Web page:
There is a worrying trend in the bike world. I suppose the same thing happens for other areas of industry but working in the bike trade I see more and more copycat manufacturers emerging every year and they’re ripping people off.
They produce cheap, knock-off bikes parading as quality alternatives or worse, the actual original.
Some companies in China have an annoying habit of selecting something that has been built and designed with integrity and then copying it to the tee with shoddy workmanship and dangerous materials.
Recently we saw a Brompton copy emerge from Taiwan. To many it was the ultimate rip-off.
The Brompton Company has taken years to hone its folding bike into the ultimate commuter vehicle, with the utmost safety and quality.
An electric version is still behind the curtain yet to be unveiled until the company is 100 per cent happy with its specification. It has been more than three years since I saw the prototype.
The company that guards its designs so passionately saw a Taiwanese factory copy every part of it, literally overnight, swopping important components that make it plainly indestructible and producing a death trap that has the life span of a gnat.
The main ingredient that overwhelmed everybody was the slashing of the price by more than a third, leaving poor unknowing consumers to test ride something that was superglued together.
An utter crime if you ask me but even eBay had them listed for a time.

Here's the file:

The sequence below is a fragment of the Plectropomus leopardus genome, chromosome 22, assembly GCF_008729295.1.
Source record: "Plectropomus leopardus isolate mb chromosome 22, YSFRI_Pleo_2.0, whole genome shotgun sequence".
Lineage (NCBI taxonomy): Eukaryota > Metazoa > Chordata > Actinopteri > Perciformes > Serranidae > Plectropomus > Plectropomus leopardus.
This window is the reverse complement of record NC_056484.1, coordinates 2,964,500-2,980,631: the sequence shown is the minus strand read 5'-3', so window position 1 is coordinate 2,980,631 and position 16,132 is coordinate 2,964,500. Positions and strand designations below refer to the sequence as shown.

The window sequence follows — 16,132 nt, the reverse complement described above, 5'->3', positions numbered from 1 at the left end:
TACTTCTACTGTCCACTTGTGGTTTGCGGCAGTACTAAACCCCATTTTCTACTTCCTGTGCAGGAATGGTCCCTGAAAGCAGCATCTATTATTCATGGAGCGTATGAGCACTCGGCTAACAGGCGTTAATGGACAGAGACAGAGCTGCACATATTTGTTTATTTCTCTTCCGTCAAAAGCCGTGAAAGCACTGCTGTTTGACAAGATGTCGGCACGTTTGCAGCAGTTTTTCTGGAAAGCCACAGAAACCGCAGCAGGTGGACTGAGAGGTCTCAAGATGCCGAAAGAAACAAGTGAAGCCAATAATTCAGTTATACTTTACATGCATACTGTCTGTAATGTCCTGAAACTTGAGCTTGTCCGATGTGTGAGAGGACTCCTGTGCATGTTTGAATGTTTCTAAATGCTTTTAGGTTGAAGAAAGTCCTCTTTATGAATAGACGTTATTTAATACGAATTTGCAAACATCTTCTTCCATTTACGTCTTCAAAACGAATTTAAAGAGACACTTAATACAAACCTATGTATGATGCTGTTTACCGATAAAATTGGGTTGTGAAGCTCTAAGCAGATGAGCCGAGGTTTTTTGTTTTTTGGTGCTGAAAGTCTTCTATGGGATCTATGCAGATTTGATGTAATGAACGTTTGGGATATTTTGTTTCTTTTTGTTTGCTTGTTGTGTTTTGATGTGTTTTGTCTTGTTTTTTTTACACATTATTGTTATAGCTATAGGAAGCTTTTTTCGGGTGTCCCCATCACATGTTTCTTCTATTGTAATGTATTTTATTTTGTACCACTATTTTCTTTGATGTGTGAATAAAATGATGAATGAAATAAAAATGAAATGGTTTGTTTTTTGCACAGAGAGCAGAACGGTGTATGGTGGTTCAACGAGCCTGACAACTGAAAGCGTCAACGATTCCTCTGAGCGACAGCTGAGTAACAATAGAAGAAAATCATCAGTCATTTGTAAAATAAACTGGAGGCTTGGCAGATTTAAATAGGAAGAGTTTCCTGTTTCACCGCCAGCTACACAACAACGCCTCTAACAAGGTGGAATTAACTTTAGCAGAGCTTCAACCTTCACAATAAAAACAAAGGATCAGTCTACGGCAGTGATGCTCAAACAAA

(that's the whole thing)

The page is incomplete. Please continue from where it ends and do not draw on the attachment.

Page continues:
An even scarier rip-off came my way last week as I saw a counterfeit tricycle needing repair, the kind with the big box on the front that can hold the whole family.
On the face of it everything looked kosher but as I discussed the repair with the genuine UK distributor it quickly became quickly the child- carrying tricycle had been copied and downgraded from the original, leaving the unwitting customer with a death trap.
In the past few years I have seen Pashley rip- offs and Dutch bike rip-offs. They rattle and shake along compared to their properly-made counterparts.
What cannot be made safe is a bike with folding elements or something designed to carry large weights when the copycat manufacturers have used lower grade steels or cut corners on safety elements.
If you want a cheap version of the real thing don’t expect it to last as long or stay together forever.
Just beware when you are buying second-hand, like the trike I saw which on the face of it had a reputable manufacturer’s stickers on it but turned out to be a Chinese copy.
Best to do your homework before you part with your cash.